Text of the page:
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Remember to turn the right way (360 degree sweep/DQ)


AndrewM
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Oh did I blow it BIG today. First stage, first position I fired my 6 rounds, began to retreat, extended my SH out to the right to turn left at the end of the "hallway"...and turned right sweeping my entire squads feet. :sick: I still feel sick to my stomach.

It clearly pained the SO to DQ me. I know I disappointed him at least as much as I disppointed my self.

My only excuse (and it is a worthless one at that) is that I usually shoot a revolver and tried to reload my auto like it was a revolver ("were the heck is the cylinder release!!") and, flustered, turned the wrong way. I will be back next match, with my revolver.

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Sorry to hear, but everyone is OK and it's a learning experience. I wouldn't let that dissuade you from shooting different divisions, but if you think it's a training issue, it may be worth doing some dry fire practice beforehand. In this case, reloading the gun had nothing to do with turning the wrong way. If you had a cylinder open while turning the wrong way, it still would have been a no-go. Shoot safe and good luck!

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It won't dissuade me too much. As far as reloading, I did say the excuse was worthless. I didn't really do any dryfire or live fire practice that was IDPA centered with the auto so I headed to my little semiprivate range where drawing from holsters and moving around is ok as long as you are safe and did some live fire practice similar to the stage I DQed on (and set up some other stages were 180 can be an issue) with both it and my revolvers. something I noticed is that I bring my gun to retention when I run (how you would do it in the "real world", I need to remember not to do that too.

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  • 2 weeks later...

Good to hear you are coming back and that you have the fortitude to learn, clear your thoughts and move on.

I sometimes wonder how many folks that are DQ'd never come back to our sport......

Shot my first match last Sun., DQ'd!!

When retreating, pointed muzzle up, as I turned I broke the 180.............Still bothered by it.

I do plan to return next match......but the thought did run thru my mind to not do so...

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My experience is that "first timers" tend to flirt with (or get in bed with) a DQ because they try to go as fast as the rest of us.

I usually try to have a quiet word with them along the lines of "try to get good hits and don't bother too much about the time at this stage". They usually get reasonable times too as they shoot smooth stages that way.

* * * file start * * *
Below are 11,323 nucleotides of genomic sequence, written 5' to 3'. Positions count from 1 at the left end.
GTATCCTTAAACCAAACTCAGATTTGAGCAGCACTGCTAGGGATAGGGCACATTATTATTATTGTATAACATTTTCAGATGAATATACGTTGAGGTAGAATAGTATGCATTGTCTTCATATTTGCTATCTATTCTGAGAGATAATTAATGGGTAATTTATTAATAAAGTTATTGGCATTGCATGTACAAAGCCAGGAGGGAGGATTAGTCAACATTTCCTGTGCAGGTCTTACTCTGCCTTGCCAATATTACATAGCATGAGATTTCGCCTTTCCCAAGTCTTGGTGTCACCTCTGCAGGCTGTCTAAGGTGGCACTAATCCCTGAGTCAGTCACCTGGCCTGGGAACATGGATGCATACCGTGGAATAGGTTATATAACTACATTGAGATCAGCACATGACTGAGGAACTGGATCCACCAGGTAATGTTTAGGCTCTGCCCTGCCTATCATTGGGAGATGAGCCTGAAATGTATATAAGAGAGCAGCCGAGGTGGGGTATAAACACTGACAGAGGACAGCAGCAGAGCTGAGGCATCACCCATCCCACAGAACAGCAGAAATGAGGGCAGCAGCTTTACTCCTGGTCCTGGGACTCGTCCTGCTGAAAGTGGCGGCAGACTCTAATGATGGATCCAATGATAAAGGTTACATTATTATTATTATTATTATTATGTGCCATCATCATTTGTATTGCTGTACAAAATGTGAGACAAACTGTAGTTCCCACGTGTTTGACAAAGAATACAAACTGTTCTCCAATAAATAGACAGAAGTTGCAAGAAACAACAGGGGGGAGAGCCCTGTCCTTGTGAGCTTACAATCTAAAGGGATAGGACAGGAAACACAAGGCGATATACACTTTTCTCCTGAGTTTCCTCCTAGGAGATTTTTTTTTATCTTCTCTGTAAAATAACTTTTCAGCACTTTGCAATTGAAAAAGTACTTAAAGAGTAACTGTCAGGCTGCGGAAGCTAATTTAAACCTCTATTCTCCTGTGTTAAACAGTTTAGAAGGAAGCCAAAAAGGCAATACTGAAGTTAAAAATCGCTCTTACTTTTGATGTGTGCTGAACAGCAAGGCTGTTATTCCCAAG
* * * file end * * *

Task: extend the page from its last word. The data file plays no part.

Those who hammer the throttle tend to mess up in the early days.. Offer consolation and don't let 'em get away :-)

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Good to hear you are coming back and that you have the fortitude to learn, clear your thoughts and move on.

I sometimes wonder how many folks that are DQ'd never come back to our sport......

Shot my first match last Sun., DQ'd!!

When retreating, pointed muzzle up, as I turned I broke the 180.............Still bothered by it.

I do plan to return next match......but the thought did run thru my mind to not do so...

See it quite a bit from newer shooters. Gun up as they move or gun pointed down towards their feet. They end up flirting with 180 dq's and sweeping dq's.

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  • 1 month later...

As long as you continue shooting, that will probably always stick in your mind. One of my first matches, I did a Michael Jackson spin in a squad of about 25. To this day, my blood pressure goes up when I got to a heels to mark, turn and draw stage. Glad nothing bad happened. DQ is part of the learning process. Seen some really good shooters get DQ's at Nationals so don't worry about it too much. Lesson learned and move on.

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My experience is that "first timers" tend to flirt with (or get in bed with) a DQ because they try to go as fast as the rest of us.

I usually try to have a quiet word with them along the lines of "try to get good hits and don't bother too much about the time at this stage". They usually get reasonable times too as they shoot smooth stages that way.

Those who hammer the throttle tend to mess up in the early days.. Offer consolation and don't let 'em get away :-)

Whenever I'm aware of a new or newish shooter on my squad (and I try hard to be made aware) I will take extra time to introduce myself and express this sentiment, and then will reiterate it before every stage start. "Here's some things to watch out for on this stage, and remember be calm, be smooth. No need to race through your first match, just be safe and have fun." So far at least most folks seem to greatly appreciate the extra bit of welcome to the sport.

-424D57

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